Chris was arrested as part of a 30-person indictment for drug conspiracy. Chris was such a minor player in the drug conspiracy — he did not even know how to make crack. I think the only reason the DEA arrested him was because he happened to be at a gas station when they took down the Vice Lords’ leader. He was at the wrong place with the wrong group at the wrong time. The only evidence showing Chris’s connection to the gang were tapes from their wiretaps where Chris is talking to the gang’s leader about how he cannot figure out why the crack he has cooked did not turn out right. The leader gets frustrated and finally says, “I’ll just come over and do it myself.” That was basically the extent of it.
The prosecutor told Chris, “You can plead guilty, and we will give you twelve years.” Chris is 22 and thinks, “12 years, no! I’m so minor in all of this, I will go to and win at trial.” His lawyer convinces him that he should not go to trial, given his two prior drug convictions (one for less than half a gram of crack, which is about a sugar packet of crack) and the penalty he could face if convicted again — a mandatory life sentence. At this point, the prosecutor changes his mind and says, “12 years was last week’s price — this week’s price is 22 years, and if you turn this down, next week’s price may be higher.” A 22-year-old, Chris thought, “22 years is life! I’ll take my chances at trial.” Only three people of this 30-person group arrested, by the way, went to trial. Everybody else pled guilty. At trial, these three people, who happened to also be the lowest members of this conspiracy, all got life in prison. Every single one of them. Yes, the Vice Lords were selling a lot of drugs, but not Chris, and not the other two defendants who also decided to go to trial. They all are behind bars for life.
Chris Young grew up in the projects, did not know his father, and saw his mother in and out of jail for her drug addiction. When his mother had been sent to jail, Chris and his brother would stay in the house without electricity, water, or money for food. They would eat out of garbage cans or ask neighbors to give them food. When they were tired of the way that they smelled, they asked neighbors if they could take a shower. This is how Chris grew up. His brother eventually died. It is unclear as to whether he committed suicide or was murdered. I could not consider any of his hardships. I could only look at how he was charged, and his charges led to his mandatory life sentence….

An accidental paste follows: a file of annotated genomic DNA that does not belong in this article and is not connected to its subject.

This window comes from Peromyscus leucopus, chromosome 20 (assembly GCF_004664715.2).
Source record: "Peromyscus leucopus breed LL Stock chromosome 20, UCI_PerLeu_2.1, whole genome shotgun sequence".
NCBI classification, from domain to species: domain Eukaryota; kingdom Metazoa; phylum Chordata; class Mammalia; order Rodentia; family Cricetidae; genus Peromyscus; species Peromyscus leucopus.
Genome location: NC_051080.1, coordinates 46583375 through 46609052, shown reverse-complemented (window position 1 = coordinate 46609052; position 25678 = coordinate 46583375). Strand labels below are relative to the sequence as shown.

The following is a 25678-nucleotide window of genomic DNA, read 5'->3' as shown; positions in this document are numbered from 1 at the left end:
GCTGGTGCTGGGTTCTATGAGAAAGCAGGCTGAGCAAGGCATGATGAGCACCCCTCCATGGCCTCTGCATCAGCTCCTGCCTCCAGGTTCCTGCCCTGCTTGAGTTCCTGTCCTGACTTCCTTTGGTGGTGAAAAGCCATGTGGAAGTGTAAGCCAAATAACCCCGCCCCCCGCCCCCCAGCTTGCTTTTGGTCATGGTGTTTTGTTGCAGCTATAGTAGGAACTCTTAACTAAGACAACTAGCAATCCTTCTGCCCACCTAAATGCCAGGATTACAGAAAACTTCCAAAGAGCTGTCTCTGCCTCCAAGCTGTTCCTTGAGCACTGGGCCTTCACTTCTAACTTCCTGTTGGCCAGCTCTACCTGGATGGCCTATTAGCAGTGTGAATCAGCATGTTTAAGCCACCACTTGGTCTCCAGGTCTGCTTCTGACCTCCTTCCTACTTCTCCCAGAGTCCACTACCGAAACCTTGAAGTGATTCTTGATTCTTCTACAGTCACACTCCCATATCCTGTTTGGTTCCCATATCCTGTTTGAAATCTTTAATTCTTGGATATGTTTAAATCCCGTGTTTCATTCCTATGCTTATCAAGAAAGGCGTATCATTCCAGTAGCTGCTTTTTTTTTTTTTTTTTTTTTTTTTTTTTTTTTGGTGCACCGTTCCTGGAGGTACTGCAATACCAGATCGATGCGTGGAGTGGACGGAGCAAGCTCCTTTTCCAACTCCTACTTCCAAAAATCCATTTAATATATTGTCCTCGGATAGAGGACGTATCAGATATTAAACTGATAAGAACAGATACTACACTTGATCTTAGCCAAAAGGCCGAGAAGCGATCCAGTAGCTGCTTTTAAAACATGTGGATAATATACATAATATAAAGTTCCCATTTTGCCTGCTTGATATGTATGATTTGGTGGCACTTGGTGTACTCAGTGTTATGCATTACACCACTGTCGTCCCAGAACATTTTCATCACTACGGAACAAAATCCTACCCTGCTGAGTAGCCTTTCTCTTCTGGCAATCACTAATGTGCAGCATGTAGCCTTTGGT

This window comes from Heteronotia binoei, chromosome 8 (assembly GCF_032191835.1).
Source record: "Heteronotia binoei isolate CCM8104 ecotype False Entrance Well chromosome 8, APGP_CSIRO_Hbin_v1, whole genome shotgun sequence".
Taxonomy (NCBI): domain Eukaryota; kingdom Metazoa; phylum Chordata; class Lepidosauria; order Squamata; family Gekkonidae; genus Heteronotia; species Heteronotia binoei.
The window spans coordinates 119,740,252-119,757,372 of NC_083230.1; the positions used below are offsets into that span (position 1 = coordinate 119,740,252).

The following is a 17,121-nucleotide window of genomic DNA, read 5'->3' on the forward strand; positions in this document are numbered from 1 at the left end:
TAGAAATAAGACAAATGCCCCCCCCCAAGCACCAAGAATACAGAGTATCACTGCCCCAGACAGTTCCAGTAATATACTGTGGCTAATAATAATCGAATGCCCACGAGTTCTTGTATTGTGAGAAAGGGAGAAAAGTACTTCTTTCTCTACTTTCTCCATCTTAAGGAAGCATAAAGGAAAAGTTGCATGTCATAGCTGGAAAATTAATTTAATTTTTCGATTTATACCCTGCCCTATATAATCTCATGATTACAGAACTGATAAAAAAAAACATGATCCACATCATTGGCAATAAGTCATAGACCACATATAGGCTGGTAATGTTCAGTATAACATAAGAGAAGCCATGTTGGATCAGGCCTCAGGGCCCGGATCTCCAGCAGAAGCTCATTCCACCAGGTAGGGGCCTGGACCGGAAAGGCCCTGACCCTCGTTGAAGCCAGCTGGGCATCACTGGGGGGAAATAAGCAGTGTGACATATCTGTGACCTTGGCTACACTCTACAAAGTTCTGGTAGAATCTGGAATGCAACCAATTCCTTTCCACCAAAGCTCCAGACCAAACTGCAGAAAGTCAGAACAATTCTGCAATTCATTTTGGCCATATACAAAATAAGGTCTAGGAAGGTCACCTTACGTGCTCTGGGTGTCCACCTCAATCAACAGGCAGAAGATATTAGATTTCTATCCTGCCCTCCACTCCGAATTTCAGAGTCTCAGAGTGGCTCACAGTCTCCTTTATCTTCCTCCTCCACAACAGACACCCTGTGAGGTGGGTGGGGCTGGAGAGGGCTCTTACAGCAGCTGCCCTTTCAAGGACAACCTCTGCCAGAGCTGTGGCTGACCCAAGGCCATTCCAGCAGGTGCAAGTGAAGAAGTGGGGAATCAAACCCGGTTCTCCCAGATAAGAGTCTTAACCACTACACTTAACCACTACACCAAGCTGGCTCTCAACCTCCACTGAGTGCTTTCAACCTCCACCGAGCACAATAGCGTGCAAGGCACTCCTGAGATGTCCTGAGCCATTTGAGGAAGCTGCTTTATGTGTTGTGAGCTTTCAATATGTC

Members of Congress, in their desire to be elected and reelected, often show how tough on crime they can be, and they say, “Look, mandatory minimums are necessary so that we can take discretion away from the judges.” But these legislators have not taken away discretion, they have just moved it to the prosecutor, who has a dog in the hunt. If somebody said, “Well wait a minute, let’s not allow the prosecutor to do it but the defense counsel,” they would say “You’re insane! Why would you do that?” My position, then, is why would you give discretion to the prosecutor?
Because of the way that I grew up, as I saw criminal defendants come through my court, I would think about how I may have gone to high school or have worked at an oil refinery with these people. These were real people who faced real consequences. And, despite my position, I was told what to say. I was just a messenger. And I thought to myself, “Somebody else can be a messenger. If real change is going to be made, then I need to do that on the other side of the bench. Sure, I am giving up a lifetime appointment, but am I going to walk in here every day and do things that I do not think are just? The government can pay me for life to do that, but that is not enough for me. The government does not pay me enough for this — I cannot be paid.